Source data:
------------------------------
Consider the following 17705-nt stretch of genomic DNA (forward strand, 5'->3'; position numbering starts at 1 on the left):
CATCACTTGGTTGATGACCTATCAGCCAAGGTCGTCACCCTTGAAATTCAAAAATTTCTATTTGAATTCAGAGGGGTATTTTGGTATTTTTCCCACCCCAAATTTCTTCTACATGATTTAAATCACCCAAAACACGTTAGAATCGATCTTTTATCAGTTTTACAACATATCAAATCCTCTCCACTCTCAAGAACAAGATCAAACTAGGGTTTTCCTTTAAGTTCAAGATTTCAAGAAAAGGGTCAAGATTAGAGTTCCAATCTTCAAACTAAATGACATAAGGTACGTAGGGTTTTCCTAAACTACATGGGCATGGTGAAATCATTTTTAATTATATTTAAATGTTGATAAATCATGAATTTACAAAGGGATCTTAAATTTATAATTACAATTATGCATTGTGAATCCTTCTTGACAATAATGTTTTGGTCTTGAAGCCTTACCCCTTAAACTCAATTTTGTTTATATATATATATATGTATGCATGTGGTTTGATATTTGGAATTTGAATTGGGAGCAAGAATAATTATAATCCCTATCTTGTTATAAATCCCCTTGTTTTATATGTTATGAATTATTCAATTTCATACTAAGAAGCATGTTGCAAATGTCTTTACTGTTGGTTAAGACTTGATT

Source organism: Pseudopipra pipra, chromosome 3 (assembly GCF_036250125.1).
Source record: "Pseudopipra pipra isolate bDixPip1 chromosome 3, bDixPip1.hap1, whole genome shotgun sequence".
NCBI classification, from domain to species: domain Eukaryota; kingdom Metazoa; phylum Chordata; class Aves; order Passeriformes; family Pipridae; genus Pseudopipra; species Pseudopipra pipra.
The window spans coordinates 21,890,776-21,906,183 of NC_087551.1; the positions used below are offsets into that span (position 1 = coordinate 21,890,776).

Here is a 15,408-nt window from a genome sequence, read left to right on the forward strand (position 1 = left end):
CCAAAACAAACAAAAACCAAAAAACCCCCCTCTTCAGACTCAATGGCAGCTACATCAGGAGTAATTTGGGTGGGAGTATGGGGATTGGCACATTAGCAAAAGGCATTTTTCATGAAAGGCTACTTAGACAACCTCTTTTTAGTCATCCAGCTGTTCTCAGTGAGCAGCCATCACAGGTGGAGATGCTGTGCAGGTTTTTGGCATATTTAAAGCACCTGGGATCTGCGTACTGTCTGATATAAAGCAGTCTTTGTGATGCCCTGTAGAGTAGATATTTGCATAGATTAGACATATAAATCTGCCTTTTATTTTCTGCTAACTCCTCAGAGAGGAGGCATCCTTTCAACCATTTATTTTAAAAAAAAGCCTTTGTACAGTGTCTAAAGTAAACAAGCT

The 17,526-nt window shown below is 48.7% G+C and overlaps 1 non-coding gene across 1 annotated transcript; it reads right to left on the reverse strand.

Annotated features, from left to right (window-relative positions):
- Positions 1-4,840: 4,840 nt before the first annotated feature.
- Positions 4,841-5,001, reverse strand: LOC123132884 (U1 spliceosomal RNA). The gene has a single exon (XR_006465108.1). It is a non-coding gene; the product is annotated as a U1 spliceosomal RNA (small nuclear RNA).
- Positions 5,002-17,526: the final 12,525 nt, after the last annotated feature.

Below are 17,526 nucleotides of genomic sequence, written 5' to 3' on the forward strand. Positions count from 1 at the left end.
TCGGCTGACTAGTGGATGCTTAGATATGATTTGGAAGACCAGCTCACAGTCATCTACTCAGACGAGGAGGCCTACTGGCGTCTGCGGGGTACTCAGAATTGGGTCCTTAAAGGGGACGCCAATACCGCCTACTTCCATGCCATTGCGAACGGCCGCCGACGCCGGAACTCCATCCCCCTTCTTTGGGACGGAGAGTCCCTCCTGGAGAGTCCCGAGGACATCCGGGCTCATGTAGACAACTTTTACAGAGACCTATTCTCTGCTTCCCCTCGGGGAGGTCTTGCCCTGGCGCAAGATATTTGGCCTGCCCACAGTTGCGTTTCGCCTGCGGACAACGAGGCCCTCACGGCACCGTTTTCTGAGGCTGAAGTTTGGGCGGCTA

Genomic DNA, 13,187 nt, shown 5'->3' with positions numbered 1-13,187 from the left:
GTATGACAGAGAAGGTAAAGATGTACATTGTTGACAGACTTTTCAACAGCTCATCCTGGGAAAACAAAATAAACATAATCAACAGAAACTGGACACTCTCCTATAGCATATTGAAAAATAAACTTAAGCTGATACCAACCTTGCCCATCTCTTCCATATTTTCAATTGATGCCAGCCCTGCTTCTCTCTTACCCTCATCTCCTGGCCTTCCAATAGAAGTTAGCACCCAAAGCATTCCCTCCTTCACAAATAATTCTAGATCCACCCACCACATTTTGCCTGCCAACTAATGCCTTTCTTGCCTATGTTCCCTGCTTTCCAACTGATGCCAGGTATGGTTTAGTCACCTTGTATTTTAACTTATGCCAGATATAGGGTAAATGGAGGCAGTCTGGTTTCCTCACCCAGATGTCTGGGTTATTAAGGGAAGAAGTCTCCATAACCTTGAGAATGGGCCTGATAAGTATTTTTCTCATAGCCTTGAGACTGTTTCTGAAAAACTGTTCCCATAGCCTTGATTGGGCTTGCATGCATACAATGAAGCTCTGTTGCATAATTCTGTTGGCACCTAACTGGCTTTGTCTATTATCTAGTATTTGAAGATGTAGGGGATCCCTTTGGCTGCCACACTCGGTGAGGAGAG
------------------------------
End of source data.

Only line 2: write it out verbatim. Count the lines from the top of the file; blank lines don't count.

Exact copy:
CATCACTTGGTTGATGACCTATCAGCCAAGGTCGTCACCCTTGAAATTCAAAAATTTCTATTTGAATTCAGAGGGGTATTTTGGTATTTTTCCCACCCCAAATTTCTTCTACATGATTTAAATCACCCAAAACACGTTAGAATCGATCTTTTATCAGTTTTACAACATATCAAATCCTCTCCACTCTCAAGAACAAGATCAAACTAGGGTTTTCCTTTAAGTTCAAGATTTCAAGAAAAGGGTCAAGATTAGAGTTCCAATCTTCAAACTAAATGACATAAGGTACGTAGGGTTTTCCTAAACTACATGGGCATGGTGAAATCATTTTTAATTATATTTAAATGTTGATAAATCATGAATTTACAAAGGGATCTTAAATTTATAATTACAATTATGCATTGTGAATCCTTCTTGACAATAATGTTTTGGTCTTGAAGCCTTACCCCTTAAACTCAATTTTGTTTATATATATATATATGTATGCATGTGGTTTGATATTTGGAATTTGAATTGGGAGCAAGAATAATTATAATCCCTATCTTGTTATAAATCCCCTTGTTTTATATGTTATGAATTATTCAATTTCATACTAAGAAGCATGTTGCAAATGTCTTTACTGTTGGTTAAGACTTGATT